Back to Nature (Published on TBNWeekly.com - April 17, 2008)
Waste not, want not
In human silence we continued our hike along the Appalachian Trail. Except for the
occasional plane overhead and boot tracks pressed deep into the softened trail
below, there were few signs of civilization.
|Photo by Rick Tremmel
|A fallen tree in the forest
... provider of new life.
I pondered what it might be like to live in a remote village unexposed to the
If one walked a similar path, but had never seen an airport, or moving sidewalks,
or baggage handlers or armed security guards, how would one process the existence
of huge, noisy, silver birds swooping above? We all see the world through different
lenses based on the knowledge and experiences we own.
A cumbersome, rotting tree slumbered crossways on a narrow path. Ferns sprouted
along her lengthy ribs of decomposing bark. Insect excavations created gaping holes
and nutrient rich wood pulp pyramids upon the moist ground underneath. Thick groves
of pink and white mountain laurel stretched toward the new found, bright light.
In a different time a giant stood here firm against the cruel winds, withstanding
rains, lightning and the burden of snow-laden branches. To some the tree is simply
an impediment upon a path on a long journey. To others shes a fallen soldier
... now provider of life, a renewable source of energy. We all see the world
through different lenses. How do you view your world?
As Floridians demand a new vision for the future, Florida politicians are jumping
on the green wagon. Taking baby steps forward, Florida legislators are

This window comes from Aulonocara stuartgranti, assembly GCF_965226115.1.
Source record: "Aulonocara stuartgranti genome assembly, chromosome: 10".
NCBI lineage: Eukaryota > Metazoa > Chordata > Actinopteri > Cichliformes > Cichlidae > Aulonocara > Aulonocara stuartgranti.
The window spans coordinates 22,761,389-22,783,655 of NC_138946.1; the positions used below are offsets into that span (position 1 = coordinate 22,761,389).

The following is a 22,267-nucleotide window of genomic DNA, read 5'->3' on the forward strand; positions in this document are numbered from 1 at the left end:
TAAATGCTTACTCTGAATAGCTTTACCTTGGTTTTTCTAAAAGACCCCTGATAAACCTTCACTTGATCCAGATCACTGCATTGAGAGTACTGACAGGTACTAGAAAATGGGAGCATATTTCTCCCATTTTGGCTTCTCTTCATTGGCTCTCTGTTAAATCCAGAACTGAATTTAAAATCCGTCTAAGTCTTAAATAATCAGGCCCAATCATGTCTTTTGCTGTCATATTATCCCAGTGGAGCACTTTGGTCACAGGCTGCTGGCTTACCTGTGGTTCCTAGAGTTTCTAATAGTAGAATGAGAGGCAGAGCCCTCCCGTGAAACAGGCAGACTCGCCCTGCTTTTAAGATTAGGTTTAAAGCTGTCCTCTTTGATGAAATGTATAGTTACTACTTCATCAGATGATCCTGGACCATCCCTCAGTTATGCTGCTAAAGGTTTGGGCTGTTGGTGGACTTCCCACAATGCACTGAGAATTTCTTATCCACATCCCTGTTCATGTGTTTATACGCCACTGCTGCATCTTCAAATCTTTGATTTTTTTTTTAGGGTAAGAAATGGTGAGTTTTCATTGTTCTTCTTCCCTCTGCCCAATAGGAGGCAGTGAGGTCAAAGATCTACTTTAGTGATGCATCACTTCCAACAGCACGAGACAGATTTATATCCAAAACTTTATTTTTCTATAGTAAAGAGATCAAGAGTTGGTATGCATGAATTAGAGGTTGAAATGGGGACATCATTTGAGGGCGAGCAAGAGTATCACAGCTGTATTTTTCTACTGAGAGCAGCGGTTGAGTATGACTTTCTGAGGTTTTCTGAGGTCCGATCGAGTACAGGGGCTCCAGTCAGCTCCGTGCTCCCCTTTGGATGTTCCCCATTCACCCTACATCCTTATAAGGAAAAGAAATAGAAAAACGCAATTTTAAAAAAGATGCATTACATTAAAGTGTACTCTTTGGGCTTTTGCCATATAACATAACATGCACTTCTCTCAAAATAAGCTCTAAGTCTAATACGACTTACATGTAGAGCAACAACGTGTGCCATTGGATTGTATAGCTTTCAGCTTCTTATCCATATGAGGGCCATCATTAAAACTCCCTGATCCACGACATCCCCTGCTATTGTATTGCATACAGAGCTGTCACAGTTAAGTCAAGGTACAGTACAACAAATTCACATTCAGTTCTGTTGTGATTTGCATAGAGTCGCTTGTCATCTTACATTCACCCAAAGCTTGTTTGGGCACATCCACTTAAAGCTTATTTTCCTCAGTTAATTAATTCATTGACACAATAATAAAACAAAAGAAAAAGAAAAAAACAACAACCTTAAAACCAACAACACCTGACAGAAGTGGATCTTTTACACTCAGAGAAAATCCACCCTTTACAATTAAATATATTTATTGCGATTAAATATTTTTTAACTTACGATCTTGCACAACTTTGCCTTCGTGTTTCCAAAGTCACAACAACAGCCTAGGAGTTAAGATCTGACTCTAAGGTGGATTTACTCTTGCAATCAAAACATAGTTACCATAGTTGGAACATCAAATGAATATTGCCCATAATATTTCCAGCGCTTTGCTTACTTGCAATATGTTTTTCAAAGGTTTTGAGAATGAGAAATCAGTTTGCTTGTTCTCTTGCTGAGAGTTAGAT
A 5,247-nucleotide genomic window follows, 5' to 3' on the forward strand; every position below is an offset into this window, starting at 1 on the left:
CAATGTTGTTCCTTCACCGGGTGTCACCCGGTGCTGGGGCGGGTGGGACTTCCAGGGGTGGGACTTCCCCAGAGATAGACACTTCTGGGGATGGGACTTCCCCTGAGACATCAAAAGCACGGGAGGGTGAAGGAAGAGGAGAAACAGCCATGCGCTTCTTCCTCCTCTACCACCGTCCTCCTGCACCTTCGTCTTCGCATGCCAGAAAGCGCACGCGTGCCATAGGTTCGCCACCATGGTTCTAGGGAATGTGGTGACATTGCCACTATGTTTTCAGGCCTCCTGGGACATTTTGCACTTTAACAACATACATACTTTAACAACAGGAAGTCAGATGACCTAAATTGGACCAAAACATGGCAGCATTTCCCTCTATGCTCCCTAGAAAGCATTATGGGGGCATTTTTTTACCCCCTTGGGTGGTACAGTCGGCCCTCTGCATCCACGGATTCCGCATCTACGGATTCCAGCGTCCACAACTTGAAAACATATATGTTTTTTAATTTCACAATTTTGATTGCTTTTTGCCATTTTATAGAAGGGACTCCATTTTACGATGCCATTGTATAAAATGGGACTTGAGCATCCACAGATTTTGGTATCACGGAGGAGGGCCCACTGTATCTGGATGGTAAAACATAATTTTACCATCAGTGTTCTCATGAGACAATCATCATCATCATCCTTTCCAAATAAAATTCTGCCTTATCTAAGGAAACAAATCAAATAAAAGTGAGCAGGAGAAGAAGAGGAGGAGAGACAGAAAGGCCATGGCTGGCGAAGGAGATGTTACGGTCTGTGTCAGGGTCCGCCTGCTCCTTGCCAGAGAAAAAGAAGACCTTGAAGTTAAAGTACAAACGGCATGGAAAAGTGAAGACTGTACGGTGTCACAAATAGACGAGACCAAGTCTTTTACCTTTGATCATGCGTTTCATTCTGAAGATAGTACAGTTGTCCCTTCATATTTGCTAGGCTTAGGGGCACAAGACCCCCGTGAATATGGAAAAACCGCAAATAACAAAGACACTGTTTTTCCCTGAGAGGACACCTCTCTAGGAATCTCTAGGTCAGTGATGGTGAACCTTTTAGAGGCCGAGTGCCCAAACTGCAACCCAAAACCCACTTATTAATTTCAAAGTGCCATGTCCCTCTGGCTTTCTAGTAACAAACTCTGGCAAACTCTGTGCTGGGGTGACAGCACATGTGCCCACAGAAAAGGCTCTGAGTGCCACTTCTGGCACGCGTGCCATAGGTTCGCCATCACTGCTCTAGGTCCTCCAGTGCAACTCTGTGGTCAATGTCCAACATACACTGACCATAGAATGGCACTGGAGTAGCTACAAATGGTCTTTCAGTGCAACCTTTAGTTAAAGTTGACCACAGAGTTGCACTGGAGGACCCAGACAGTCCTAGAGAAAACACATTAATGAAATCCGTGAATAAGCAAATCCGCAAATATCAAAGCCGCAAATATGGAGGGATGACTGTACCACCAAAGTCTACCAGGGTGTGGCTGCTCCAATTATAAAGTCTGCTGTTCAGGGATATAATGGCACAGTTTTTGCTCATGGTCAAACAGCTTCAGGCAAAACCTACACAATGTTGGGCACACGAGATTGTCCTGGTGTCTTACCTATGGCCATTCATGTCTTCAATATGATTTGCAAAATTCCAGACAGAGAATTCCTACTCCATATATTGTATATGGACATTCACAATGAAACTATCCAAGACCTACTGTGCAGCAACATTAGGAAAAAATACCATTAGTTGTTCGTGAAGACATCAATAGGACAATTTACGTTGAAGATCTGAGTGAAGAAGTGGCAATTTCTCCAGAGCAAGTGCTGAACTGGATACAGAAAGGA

testing fertile new ground.
In February, the newest and largest solar power facility in sunny Florida was
switched on at Rothenbach Park in Sarasota County. Business Wire &
Environmental Experts said in a press release, The array, the second-largest
in the Southeast, consists of 1,200 solar photovoltaic panels mounted at ground
level, covering more than 28,000 square feet, or about half the size of a football
field. The solar panels convert sunlight into electricity, producing 250 kilowatts
of clean energy, enough energy to power 55 average homes. Operating them prevents
the release of more than 654,000 pounds of carbon dioxide into the atmosphere each
year, says FPL. Governor Charlie Crist joined Florida Power & Light President
Armando Olivera for the dedication ceremony of FPLs Sunshine Energy Solar
I am thankful for the leadership of the Sarasota County government and
Florida Power and Light in partnering to provide alternative methods of powering
our homes and businesses, Crist said. The economic future of our state
is linked to our maintaining its natural beauty and this solar power facility is an
excellent example that other communities can work to achieve.
In March, Sanford was the first municipality in North America to adopt the MaxWest
gasification system as an efficient, cost-effective and environmentally friendly
way to dispose of biosolids. MaxWest Environmental Systems of Houston developed the
gasification system, which converts sludge from the municipal wastewater treatment
system into renewable, green energy.
Heres how it works: the end product of a sewer plant, wastewater sludge,
also called biosolids, will be gasified in the enclosed primary gasifier to produce
syngas. In a continuous integrated process, the syngas will be oxidized in an
enclosed thermal oxidizer to produce renewable thermal energy. For Sanford, the
thermal energy will replace natural gas to power a new dryer.
What once was considered wasted space or wasted byproduct is being reviewed as
renewable sources of energy. Viewing our world through different lenses our
perceptions are changing. What may have seemed an impediment along a path is now
realistically becoming a solution for our visions toward a brighter future. Waste
not, want not ... back to nature.
Karen can be reached at MyMuddyPawsStudio@gmail.com.